Unaccompanied Children: Background Information
These multimedia materials, which include federal guidelines, tip sheets, reports, and videos, can be used by individuals and organizations interested in learning more about unaccompanied children and advocacy efforts on their behalf.
The following tips from the American Federation of Teachers offer useful, basic information about unaccompanied children and what schools need to know to best meet their needs.
Organizations and media outlets are pulling together recommendations on ways that the public and officials in charge can help. The following list provides an overview of the situation and a number of related resources.
American Federation of Teachers: Resource Section
This resource section from the American Federation of Teachers (AFT) includes updated data about unaccompanied minors, including a helpful infographic with key statistics about placement, country of origin, age, and gender.
U.S. Department of Health & Human Services: State & County Data
This web list provides updated data on the number of unaccompanied children who have been released to sponsors (usually family members) by state and county.
Welcoming America: Unaccompanied Children Resources
This resource section includes an excellent compilation of multimedia materials including webinars from organizations working directly with unaccompanied children, as well as information from cities that are taking steps to welcome children into their communities.
Q. and A.: Children at the Border
This feature from The New York Times offers updated maps and graphs that highlight important data about where children are coming from, their journey to the U.S., and the communities where they are arriving.
Fact Sheets and Reports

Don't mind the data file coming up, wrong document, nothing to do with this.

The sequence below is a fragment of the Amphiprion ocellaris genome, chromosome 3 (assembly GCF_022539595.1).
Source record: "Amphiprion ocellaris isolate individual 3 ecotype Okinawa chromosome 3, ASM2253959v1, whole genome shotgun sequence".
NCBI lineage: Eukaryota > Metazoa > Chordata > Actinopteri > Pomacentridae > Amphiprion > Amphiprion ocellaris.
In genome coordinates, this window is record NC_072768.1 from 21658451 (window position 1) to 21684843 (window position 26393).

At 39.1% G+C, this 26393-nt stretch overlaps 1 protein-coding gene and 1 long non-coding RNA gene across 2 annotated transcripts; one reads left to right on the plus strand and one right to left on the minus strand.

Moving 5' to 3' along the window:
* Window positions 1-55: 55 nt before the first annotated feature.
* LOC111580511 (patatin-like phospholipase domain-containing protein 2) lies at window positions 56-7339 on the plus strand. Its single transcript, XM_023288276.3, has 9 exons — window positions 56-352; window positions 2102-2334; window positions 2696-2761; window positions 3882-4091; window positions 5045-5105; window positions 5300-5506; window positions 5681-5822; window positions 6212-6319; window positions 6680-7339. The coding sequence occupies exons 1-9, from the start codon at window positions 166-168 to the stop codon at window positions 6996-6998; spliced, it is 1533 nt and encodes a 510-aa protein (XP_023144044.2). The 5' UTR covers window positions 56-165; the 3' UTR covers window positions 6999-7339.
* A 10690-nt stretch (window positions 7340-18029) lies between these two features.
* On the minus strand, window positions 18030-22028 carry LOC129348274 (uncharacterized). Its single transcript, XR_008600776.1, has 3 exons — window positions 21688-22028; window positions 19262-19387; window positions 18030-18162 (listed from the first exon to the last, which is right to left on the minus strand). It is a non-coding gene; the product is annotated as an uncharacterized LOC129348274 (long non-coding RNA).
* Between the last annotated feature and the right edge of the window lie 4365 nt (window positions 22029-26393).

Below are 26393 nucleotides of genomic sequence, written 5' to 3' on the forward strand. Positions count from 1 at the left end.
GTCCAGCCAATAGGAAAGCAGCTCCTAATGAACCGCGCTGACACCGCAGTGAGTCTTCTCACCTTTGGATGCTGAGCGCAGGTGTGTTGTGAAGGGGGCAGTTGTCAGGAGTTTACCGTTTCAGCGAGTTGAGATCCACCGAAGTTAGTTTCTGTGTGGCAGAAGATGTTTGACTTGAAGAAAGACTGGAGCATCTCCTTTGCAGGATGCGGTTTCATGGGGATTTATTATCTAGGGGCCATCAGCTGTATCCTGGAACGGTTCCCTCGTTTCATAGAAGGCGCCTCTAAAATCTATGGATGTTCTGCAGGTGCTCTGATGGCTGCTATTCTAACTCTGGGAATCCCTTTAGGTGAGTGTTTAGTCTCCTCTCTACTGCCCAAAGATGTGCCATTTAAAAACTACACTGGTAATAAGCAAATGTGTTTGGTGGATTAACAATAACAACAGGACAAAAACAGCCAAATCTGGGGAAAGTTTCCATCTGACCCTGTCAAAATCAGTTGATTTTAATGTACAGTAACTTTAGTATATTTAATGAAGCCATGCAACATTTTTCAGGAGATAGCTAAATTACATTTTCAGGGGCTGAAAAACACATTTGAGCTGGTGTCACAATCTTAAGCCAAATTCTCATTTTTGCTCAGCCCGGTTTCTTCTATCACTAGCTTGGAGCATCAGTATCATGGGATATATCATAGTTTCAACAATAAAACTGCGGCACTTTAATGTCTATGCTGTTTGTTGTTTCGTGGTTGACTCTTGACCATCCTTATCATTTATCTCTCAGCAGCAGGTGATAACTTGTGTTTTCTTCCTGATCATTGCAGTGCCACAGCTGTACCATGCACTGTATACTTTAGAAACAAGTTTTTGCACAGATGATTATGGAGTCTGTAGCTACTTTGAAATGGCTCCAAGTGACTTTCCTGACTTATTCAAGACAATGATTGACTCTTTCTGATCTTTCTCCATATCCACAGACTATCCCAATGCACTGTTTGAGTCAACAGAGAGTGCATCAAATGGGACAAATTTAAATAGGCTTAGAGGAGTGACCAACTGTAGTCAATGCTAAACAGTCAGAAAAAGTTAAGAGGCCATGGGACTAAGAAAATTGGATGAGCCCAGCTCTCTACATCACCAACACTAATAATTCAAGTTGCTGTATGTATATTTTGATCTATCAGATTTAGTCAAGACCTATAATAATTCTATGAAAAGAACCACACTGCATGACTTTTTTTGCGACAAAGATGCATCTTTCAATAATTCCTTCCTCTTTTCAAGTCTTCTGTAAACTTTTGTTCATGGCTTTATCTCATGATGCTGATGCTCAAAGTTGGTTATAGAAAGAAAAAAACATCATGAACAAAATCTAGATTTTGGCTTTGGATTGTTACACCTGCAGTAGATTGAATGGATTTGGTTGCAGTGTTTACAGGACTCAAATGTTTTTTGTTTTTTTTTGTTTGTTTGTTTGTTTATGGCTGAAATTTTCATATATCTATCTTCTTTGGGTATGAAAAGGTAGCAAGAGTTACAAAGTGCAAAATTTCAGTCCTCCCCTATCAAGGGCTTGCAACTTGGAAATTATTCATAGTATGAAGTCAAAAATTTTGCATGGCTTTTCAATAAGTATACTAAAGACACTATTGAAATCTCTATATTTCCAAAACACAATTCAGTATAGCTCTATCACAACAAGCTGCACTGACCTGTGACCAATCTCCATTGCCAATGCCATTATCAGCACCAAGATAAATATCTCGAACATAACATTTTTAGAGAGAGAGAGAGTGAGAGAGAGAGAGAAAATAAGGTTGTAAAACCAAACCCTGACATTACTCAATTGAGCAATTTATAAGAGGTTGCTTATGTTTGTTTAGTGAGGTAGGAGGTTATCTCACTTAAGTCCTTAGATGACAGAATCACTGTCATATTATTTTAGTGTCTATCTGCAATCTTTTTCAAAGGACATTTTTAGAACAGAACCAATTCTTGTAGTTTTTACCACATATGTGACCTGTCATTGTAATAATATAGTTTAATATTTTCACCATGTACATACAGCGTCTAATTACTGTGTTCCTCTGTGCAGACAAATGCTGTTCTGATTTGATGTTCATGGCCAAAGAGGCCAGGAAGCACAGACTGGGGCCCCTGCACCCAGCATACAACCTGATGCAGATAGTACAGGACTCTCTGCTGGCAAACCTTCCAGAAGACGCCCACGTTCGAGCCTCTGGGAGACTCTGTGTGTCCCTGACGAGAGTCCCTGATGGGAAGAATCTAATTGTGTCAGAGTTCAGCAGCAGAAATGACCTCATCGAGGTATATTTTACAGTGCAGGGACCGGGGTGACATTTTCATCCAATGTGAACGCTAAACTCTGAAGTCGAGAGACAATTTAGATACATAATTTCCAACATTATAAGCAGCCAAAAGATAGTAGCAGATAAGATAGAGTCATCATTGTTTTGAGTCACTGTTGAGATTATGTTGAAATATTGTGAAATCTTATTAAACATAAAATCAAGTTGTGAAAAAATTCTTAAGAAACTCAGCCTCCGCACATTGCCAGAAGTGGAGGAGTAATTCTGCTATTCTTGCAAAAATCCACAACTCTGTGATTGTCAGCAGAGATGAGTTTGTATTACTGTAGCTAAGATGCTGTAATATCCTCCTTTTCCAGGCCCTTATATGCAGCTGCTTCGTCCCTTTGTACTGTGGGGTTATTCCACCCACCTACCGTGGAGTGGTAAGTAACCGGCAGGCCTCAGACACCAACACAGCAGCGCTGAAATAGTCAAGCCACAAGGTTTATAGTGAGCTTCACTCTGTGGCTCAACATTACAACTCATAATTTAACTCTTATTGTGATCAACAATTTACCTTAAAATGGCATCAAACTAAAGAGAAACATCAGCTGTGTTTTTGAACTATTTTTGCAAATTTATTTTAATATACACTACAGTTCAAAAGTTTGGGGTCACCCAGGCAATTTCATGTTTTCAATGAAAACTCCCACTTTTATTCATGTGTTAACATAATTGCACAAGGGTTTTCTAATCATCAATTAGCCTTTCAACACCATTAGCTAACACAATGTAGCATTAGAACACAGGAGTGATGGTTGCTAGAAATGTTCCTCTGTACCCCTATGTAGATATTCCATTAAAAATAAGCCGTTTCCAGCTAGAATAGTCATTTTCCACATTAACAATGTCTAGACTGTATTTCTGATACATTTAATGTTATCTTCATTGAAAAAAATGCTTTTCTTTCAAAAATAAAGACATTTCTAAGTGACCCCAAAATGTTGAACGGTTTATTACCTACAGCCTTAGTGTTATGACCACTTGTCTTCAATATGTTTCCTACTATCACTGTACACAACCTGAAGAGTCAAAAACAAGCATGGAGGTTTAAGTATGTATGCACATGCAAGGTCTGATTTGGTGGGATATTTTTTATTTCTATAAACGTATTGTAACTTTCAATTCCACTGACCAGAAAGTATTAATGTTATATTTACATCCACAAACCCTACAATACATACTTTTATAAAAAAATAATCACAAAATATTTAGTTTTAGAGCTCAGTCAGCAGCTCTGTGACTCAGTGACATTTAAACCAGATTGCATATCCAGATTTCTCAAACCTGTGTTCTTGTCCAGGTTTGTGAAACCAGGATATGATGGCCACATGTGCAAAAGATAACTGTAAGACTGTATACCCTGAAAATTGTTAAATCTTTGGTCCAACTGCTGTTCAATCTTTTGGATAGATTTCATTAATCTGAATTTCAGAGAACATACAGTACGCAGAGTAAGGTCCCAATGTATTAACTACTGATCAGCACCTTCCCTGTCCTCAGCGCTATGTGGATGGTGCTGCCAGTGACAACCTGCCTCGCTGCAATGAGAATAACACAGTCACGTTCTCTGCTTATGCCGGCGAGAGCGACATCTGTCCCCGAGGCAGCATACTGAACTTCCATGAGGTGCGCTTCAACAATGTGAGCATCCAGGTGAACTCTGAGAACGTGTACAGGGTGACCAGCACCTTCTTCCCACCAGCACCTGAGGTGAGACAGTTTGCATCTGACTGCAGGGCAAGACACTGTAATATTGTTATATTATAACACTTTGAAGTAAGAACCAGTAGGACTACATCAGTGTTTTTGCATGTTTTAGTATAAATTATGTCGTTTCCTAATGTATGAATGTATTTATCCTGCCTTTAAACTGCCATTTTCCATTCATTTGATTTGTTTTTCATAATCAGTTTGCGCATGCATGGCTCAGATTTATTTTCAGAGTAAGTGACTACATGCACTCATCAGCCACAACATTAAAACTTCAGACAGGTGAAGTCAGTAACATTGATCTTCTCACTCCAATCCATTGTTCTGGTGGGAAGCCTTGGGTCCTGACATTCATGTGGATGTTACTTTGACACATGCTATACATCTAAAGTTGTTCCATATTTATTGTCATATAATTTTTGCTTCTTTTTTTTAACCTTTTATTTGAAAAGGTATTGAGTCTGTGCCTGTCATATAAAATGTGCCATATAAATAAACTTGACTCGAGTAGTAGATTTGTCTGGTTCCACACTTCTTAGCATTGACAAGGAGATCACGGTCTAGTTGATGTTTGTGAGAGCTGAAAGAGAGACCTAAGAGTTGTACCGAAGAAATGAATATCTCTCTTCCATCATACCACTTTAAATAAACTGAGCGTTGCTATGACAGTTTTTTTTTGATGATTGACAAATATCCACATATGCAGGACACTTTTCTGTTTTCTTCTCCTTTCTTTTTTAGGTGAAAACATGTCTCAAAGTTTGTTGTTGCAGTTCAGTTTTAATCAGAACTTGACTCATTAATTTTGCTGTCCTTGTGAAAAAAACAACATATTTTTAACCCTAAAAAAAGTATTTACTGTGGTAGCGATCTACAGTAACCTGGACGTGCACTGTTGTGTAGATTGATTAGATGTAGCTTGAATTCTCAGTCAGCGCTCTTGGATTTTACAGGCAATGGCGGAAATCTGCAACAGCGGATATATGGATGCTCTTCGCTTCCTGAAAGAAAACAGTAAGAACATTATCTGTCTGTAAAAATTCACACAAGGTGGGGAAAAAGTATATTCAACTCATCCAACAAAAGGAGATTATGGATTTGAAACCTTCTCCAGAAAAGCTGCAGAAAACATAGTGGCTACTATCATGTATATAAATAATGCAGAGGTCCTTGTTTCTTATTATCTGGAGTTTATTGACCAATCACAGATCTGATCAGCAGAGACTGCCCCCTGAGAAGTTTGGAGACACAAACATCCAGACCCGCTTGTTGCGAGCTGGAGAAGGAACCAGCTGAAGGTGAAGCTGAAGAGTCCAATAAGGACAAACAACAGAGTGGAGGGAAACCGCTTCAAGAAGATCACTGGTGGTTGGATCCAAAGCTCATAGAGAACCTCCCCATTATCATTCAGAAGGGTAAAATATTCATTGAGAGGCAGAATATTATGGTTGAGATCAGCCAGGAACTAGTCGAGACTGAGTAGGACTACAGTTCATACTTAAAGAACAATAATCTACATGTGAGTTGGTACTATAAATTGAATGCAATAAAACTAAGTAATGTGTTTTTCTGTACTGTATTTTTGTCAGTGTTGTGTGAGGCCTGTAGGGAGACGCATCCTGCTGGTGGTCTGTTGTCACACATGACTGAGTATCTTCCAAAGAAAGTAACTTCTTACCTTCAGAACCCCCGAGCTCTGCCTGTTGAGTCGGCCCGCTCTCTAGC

The tens of thousands of unaccompanied school-aged children and youths who crossed the U.S.-Mexico border in the spring and summer of 2014 had vastly different educational experiences depending on where they settled, according to this report from the Migration Policy Institute. The report argues that the “most visible and immediate impact” of the surge of unaccompanied minors has been felt by local school districts.
5 Things You Need to Know About Unaccompanied Children
This brief from the Center for American Progress provides an important overview of the crisis and debunks a number of related myths. Also available in Spanish.
Protecting Migrant Children Fleeing from Central America
This document from the First Focus Campaign for Children provides an overview of the current process youth undergo once they arrive in the United States, and recent efforts by the Federal government to address the situation. The document concludes with recommendations for the government agencies responsible for ensuring the safety and overall well-being of these children.
No Childhood Here: Why Central American Children Are Fleeing Their Homes
The report from the American Immigration Council, written by migrant expert Elizabeth Kennedy, takes an in-depth look at the reasons children are leaving home and embarking on the dangerous journey to come to the U.S.
More Federal Resources
When migrant children are apprehended at the border, the Department of Health and Human Services places them into an HHS shelter where they receive educational services. The children are later released to a sponsor while their immigration case proceeds. Federal law then entitles the children to equal access to a public education. States and districts can also find resources available under IDEA, Title I, Migrant Education Programs and more. See documents and resources related to this process below.
Educational Services for Immigrant Children: What Schools Need to Know
For an overview of educational services for immigrant children, including FAQs, enrollment guidelines, and related policies, see this fact sheet from the U.S. Department of Education (also available in Spanish).
State Directory of Refugee Aid Organizations
From the Department of State, this directory lists all refugee aid organizations in the U.S. by state.
Legal Issues for School Districts Related to the Education of Undocumented Children
In 1982, the U.S. Supreme Court held that undocumented children have a constitutional right to receive a free public K-12 education. This booklet discusses 13 legal questions commonly asked by school board members and school administrators related to undocumented students.
Federal Reminder on Migrant Children
The U.S. Department of Education has issued a fact sheet reminding states and districts of their legal obligation to help unaccompanied migrant children — namely, by providing them with a public education.